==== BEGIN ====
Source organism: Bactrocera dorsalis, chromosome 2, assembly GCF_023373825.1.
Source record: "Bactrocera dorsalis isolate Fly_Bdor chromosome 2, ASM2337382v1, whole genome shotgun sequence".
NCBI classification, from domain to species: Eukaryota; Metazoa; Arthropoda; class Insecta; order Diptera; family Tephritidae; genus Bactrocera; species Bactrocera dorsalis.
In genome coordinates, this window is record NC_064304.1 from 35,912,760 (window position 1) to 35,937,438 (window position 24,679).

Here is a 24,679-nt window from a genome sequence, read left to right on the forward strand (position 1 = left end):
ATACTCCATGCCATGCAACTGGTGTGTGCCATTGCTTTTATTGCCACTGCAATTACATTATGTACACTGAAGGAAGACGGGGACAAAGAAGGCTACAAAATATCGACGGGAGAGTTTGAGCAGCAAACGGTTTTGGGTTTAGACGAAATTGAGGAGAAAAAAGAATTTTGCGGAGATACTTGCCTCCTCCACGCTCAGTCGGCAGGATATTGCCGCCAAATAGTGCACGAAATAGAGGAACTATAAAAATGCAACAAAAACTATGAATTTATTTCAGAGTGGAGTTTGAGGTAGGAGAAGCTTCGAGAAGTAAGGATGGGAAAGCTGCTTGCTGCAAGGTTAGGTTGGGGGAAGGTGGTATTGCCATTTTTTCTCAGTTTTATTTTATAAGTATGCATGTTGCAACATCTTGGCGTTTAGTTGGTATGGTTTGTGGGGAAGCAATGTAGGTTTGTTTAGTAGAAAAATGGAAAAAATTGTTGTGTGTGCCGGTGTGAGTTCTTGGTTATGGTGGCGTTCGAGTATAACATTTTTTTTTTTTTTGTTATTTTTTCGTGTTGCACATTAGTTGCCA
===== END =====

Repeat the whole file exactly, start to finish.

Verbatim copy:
Source organism: Bactrocera dorsalis, chromosome 2, assembly GCF_023373825.1.
Source record: "Bactrocera dorsalis isolate Fly_Bdor chromosome 2, ASM2337382v1, whole genome shotgun sequence".
NCBI classification, from domain to species: Eukaryota; Metazoa; Arthropoda; class Insecta; order Diptera; family Tephritidae; genus Bactrocera; species Bactrocera dorsalis.
In genome coordinates, this window is record NC_064304.1 from 35,912,760 (window position 1) to 35,937,438 (window position 24,679).

Here is a 24,679-nt window from a genome sequence, read left to right on the forward strand (position 1 = left end):
ATACTCCATGCCATGCAACTGGTGTGTGCCATTGCTTTTATTGCCACTGCAATTACATTATGTACACTGAAGGAAGACGGGGACAAAGAAGGCTACAAAATATCGACGGGAGAGTTTGAGCAGCAAACGGTTTTGGGTTTAGACGAAATTGAGGAGAAAAAAGAATTTTGCGGAGATACTTGCCTCCTCCACGCTCAGTCGGCAGGATATTGCCGCCAAATAGTGCACGAAATAGAGGAACTATAAAAATGCAACAAAAACTATGAATTTATTTCAGAGTGGAGTTTGAGGTAGGAGAAGCTTCGAGAAGTAAGGATGGGAAAGCTGCTTGCTGCAAGGTTAGGTTGGGGGAAGGTGGTATTGCCATTTTTTCTCAGTTTTATTTTATAAGTATGCATGTTGCAACATCTTGGCGTTTAGTTGGTATGGTTTGTGGGGAAGCAATGTAGGTTTGTTTAGTAGAAAAATGGAAAAAATTGTTGTGTGTGCCGGTGTGAGTTCTTGGTTATGGTGGCGTTCGAGTATAACATTTTTTTTTTTTTTGTTATTTTTTCGTGTTGCACATTAGTTGCCA